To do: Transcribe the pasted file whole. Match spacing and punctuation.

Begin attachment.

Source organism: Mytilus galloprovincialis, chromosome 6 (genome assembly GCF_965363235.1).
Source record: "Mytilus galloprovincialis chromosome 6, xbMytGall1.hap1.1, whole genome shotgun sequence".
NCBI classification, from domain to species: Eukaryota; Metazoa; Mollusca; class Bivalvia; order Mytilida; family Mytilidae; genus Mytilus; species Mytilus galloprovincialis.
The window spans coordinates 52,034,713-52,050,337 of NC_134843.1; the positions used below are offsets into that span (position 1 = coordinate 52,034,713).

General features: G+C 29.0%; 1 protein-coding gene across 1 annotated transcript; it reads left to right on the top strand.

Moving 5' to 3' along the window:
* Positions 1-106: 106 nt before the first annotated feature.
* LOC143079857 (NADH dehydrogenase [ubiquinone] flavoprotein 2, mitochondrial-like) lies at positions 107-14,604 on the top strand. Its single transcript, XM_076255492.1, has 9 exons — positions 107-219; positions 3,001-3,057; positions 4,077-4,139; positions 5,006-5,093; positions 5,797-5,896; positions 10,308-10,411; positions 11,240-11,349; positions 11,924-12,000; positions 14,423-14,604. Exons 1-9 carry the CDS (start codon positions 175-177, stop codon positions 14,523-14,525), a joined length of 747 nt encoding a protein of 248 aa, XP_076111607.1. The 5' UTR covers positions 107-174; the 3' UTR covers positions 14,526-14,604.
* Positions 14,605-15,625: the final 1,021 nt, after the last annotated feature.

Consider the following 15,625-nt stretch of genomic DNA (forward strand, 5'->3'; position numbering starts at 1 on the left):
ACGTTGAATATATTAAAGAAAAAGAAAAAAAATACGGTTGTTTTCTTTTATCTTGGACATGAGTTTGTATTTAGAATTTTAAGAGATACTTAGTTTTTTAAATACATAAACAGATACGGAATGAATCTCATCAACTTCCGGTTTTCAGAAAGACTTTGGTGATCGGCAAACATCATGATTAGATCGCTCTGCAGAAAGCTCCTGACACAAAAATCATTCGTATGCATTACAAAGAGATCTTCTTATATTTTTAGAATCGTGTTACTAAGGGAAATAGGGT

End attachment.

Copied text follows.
Source organism: Mytilus galloprovincialis, chromosome 6 (genome assembly GCF_965363235.1).
Source record: "Mytilus galloprovincialis chromosome 6, xbMytGall1.hap1.1, whole genome shotgun sequence".
NCBI classification, from domain to species: Eukaryota; Metazoa; Mollusca; class Bivalvia; order Mytilida; family Mytilidae; genus Mytilus; species Mytilus galloprovincialis.
The window spans coordinates 52,034,713-52,050,337 of NC_134843.1; the positions used below are offsets into that span (position 1 = coordinate 52,034,713).

General features: G+C 29.0%; 1 protein-coding gene across 1 annotated transcript; it reads left to right on the top strand.

Moving 5' to 3' along the window:
* Positions 1-106: 106 nt before the first annotated feature.
* LOC143079857 (NADH dehydrogenase [ubiquinone] flavoprotein 2, mitochondrial-like) lies at positions 107-14,604 on the top strand. Its single transcript, XM_076255492.1, has 9 exons — positions 107-219; positions 3,001-3,057; positions 4,077-4,139; positions 5,006-5,093; positions 5,797-5,896; positions 10,308-10,411; positions 11,240-11,349; positions 11,924-12,000; positions 14,423-14,604. Exons 1-9 carry the CDS (start codon positions 175-177, stop codon positions 14,523-14,525), a joined length of 747 nt encoding a protein of 248 aa, XP_076111607.1. The 5' UTR covers positions 107-174; the 3' UTR covers positions 14,526-14,604.
* Positions 14,605-15,625: the final 1,021 nt, after the last annotated feature.

Consider the following 15,625-nt stretch of genomic DNA (forward strand, 5'->3'; position numbering starts at 1 on the left):
ACGTTGAATATATTAAAGAAAAAGAAAAAAAATACGGTTGTTTTCTTTTATCTTGGACATGAGTTTGTATTTAGAATTTTAAGAGATACTTAGTTTTTTAAATACATAAACAGATACGGAATGAATCTCATCAACTTCCGGTTTTCAGAAAGACTTTGGTGATCGGCAAACATCATGATTAGATCGCTCTGCAGAAAGCTCCTGACACAAAAATCATTCGTATGCATTACAAAGAGATCTTCTTATATTTTTAGAATCGTGTTACTAAGGGAAATAGGGT